It’s April: Citizen Science Month! There are hundreds of online events and ways to engage, including many opportunities from libraries around the world. Looking to do some projects inside, where you live? Check out the below projects. Then, discover additional events and opportunities on CitizenScienceMonth.org.
Combatting the behemoth of misinformation can seem like an impossible task. Here are three subtle ways libraries do so on a daily basis.
Utilizing public libraries to combat food insecurity is not a new concept. Prior to the COVID-19 pandemic, many public libraries across the country had programs in place to provide meals on the weekends and during summer for children in food insecure households. However, as the pandemic continues, Feeding America projects that over 50 million people—to include 17 million children—will face food insecurity as a result of COVID-19.
In 2020 the Public Library Association (PLA) and the American Library Association (ALA) conducted two surveys about the impact of COVID-19 on libraries. Following on from that, PLA’s “Survey of the Public Library Field” in February 2021 asked library staff about the impact of the pandemic on them as individuals. The survey received 2,967 responses. […]
Love video games? Put your gaming skills toward a great cause and join SciStarter, the Network of the National Library of Medicine All of Us Research Program, libraries around the world and other passionate volunteers — citizen scientists like you — for Gaming 4 Science Day during Citizen Science Month!
Controversy surrounding Dr. Seuss is not new. In recent years, more scrutiny has been placed on the depictions of Seuss characters in regards to ethnicity and race. The decision by Dr. Seuss Enterprises to end publishing of six titles reignited discussions.
This April, explore over 100 events planned around everything from measuring light pollution to counting caterpillars.
Deerfield Public Library is working hard to reach homebound patrons during the pandemic – and you can, too.
This episode is about misinformation, disinformation, and mal-information. Whether it is lies about the election, or COVID-19, or conspiracy theories, we have seen just how insidious the spread of misinformation can b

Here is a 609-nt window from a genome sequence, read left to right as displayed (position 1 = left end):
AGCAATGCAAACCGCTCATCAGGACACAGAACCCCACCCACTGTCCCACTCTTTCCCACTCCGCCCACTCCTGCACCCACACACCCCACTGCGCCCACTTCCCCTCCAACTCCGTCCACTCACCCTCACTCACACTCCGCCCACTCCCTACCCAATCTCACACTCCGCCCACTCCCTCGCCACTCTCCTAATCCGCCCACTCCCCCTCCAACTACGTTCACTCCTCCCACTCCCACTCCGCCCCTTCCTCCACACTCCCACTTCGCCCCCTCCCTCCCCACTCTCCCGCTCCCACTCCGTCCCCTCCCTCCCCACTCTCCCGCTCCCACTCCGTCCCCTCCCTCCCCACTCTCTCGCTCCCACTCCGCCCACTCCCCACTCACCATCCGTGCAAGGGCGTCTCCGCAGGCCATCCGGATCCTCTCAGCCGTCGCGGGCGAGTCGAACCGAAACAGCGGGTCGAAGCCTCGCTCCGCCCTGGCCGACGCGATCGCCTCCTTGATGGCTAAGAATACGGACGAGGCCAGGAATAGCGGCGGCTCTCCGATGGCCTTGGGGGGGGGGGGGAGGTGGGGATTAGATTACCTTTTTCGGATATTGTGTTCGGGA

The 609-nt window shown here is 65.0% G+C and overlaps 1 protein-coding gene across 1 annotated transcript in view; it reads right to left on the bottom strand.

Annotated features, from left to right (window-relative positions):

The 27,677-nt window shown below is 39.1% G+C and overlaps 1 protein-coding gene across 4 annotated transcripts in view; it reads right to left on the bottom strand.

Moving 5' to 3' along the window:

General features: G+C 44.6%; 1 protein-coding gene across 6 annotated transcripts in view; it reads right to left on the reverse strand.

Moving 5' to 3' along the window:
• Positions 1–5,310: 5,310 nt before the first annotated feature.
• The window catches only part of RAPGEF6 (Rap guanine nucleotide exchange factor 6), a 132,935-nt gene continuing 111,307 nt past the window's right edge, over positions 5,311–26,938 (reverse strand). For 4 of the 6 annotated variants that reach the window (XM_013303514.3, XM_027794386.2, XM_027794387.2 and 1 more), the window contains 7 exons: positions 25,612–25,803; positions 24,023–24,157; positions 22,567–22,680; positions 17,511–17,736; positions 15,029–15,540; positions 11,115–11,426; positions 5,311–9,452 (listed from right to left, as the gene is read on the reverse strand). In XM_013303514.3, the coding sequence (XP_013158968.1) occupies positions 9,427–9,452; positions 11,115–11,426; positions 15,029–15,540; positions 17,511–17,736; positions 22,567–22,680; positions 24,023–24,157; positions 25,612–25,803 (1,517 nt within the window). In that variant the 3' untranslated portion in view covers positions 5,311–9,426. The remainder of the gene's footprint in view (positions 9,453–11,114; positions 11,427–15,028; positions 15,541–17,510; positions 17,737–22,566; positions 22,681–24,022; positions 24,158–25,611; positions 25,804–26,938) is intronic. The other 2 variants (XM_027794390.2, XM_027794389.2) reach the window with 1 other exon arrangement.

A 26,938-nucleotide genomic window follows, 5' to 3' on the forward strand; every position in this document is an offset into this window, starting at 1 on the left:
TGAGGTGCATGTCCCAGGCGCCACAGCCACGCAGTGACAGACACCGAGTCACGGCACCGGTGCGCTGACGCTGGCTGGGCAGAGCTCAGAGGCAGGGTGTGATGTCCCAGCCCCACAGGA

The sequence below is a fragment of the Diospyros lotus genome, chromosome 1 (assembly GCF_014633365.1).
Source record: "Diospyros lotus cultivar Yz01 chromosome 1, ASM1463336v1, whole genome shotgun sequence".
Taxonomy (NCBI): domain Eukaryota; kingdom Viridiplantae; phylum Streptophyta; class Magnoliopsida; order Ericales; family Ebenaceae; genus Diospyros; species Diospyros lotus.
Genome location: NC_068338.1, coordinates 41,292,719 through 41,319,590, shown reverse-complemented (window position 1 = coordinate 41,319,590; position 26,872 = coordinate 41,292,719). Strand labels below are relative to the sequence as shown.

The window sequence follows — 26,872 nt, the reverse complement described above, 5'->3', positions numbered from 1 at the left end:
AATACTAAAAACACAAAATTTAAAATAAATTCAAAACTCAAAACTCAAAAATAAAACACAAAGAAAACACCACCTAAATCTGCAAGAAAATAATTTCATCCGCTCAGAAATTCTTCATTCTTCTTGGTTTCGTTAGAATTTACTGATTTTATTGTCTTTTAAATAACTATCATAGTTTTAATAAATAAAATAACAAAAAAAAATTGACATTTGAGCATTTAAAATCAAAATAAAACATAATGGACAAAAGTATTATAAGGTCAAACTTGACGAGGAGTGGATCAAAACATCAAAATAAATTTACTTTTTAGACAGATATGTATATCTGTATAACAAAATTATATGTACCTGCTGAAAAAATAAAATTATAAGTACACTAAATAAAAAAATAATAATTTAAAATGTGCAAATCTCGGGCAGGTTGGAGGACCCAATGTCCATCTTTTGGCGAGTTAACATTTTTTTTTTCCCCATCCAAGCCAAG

“I Want Ordinary Americans to Feel Like They Have a Stake in How the Constitution is Interpreted and Developed” – Jamal Greene on the Role Rights Play in the U.S. Legal System
Rights have always been an integral part of the American identity. In his compelling new book, How Rights Went Wrong: Why Our Obsession with Rights Is Tearing America Apart, legal scholar Jamal Greene examines the evolving role rights have played in U.S. legal history. Commencing with how the Framers of the Constitution originally viewed the role of rights in the judicial process, Greene guides the reader through key moments in U.S. legal history to study the increasingly divisive status rights have assumed over time. In considering key cases and historical figures, Greene studies the polarizing effect rights have had on the country’s culture, and posits the changes necessary in order to move away from the current binary definition of rights. Greene, the Dwight Professor of Law at Columbia University’s Law School, has earned high praise for his first book. Of How Rights Went Wrong, Publishers Weekly raved, “Greene delves deeply into the legal, cultural, and political matters behind rights conflicts, and laces his account with feisty legal opinions and colorful character sketches” and past president of the ACLU Nadine Strossen hailed it as “fastidiously researched and immensely readable.”
Over half a million Americans have died from COVID-19 in almost a year. It is an enormous loss for our country and deeply felt in every community. Public libraries are in a prime position to help community members dealing with these tragic losses and many are already doing great work in this area.
At first glance, the fiercely loving family at the heart of Hala Alyan’s extraordinary The Arsonists’ City has it all. The parents, Idris and Mazna, lead a life of upper-class comfort in California, while their three children pursue seemingly glamorous careers in Brooklyn, Austin, and Beirut. Yet the family is thrown into disarray when Idris impulsively decides to sell his family home in Beirut following the death of his father. Mazna, a former actress in her native Syria, uses her formidable charm and political skills to summon all three children to the family man for one last visit to the ancestral manse. Yet once reunited, long held family secrets erupt, threatening to upend the fragile peace among family members and causing everyone to reckon with uncomfortable truths in their own personal lives.
The Build America’s Libraries Act would provide $5 billion for upgrades to the nation’s library infrastructure to address challenges such as natural disasters, COVID-19, broadband capacity, environmental hazards, and accessibility barriers
Diversity. Inclusion. Equity. These are all fundamental aspects of librarianship, coded in our professional organizations and informing all of our actions from collection development to services to programming. We are uniquely positioned given these professional ethics to contribute at a higher level.
How often do you catch yourself feeling like you are in ‘over your head’ at work? Imposter syndrome – the sense that you are inadequate for the task in front of you despite past proof of your ability – can wreak havoc on your career and keep you from taking on new challenges. It can […]